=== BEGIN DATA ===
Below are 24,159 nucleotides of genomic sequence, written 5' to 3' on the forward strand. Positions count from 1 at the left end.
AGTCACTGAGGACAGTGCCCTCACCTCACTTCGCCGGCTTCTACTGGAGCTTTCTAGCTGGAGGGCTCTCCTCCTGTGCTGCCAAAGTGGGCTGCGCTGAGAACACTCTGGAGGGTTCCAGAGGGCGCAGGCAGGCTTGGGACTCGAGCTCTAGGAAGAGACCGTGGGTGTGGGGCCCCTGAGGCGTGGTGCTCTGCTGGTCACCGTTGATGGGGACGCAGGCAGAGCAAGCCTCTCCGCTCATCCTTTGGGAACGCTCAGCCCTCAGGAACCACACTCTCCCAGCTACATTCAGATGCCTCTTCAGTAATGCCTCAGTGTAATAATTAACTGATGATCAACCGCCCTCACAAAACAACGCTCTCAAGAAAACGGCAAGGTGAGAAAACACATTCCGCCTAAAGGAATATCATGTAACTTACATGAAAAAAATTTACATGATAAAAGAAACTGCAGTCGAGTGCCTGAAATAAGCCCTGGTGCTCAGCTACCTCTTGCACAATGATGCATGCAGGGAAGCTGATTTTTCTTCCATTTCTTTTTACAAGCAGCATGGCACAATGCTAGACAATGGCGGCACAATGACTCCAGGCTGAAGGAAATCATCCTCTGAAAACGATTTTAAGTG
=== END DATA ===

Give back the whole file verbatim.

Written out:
Below are 24,159 nucleotides of genomic sequence, written 5' to 3' on the forward strand. Positions count from 1 at the left end.
AGTCACTGAGGACAGTGCCCTCACCTCACTTCGCCGGCTTCTACTGGAGCTTTCTAGCTGGAGGGCTCTCCTCCTGTGCTGCCAAAGTGGGCTGCGCTGAGAACACTCTGGAGGGTTCCAGAGGGCGCAGGCAGGCTTGGGACTCGAGCTCTAGGAAGAGACCGTGGGTGTGGGGCCCCTGAGGCGTGGTGCTCTGCTGGTCACCGTTGATGGGGACGCAGGCAGAGCAAGCCTCTCCGCTCATCCTTTGGGAACGCTCAGCCCTCAGGAACCACACTCTCCCAGCTACATTCAGATGCCTCTTCAGTAATGCCTCAGTGTAATAATTAACTGATGATCAACCGCCCTCACAAAACAACGCTCTCAAGAAAACGGCAAGGTGAGAAAACACATTCCGCCTAAAGGAATATCATGTAACTTACATGAAAAAAATTTACATGATAAAAGAAACTGCAGTCGAGTGCCTGAAATAAGCCCTGGTGCTCAGCTACCTCTTGCACAATGATGCATGCAGGGAAGCTGATTTTTCTTCCATTTCTTTTTACAAGCAGCATGGCACAATGCTAGACAATGGCGGCACAATGACTCCAGGCTGAAGGAAATCATCCTCTGAAAACGATTTTAAGTG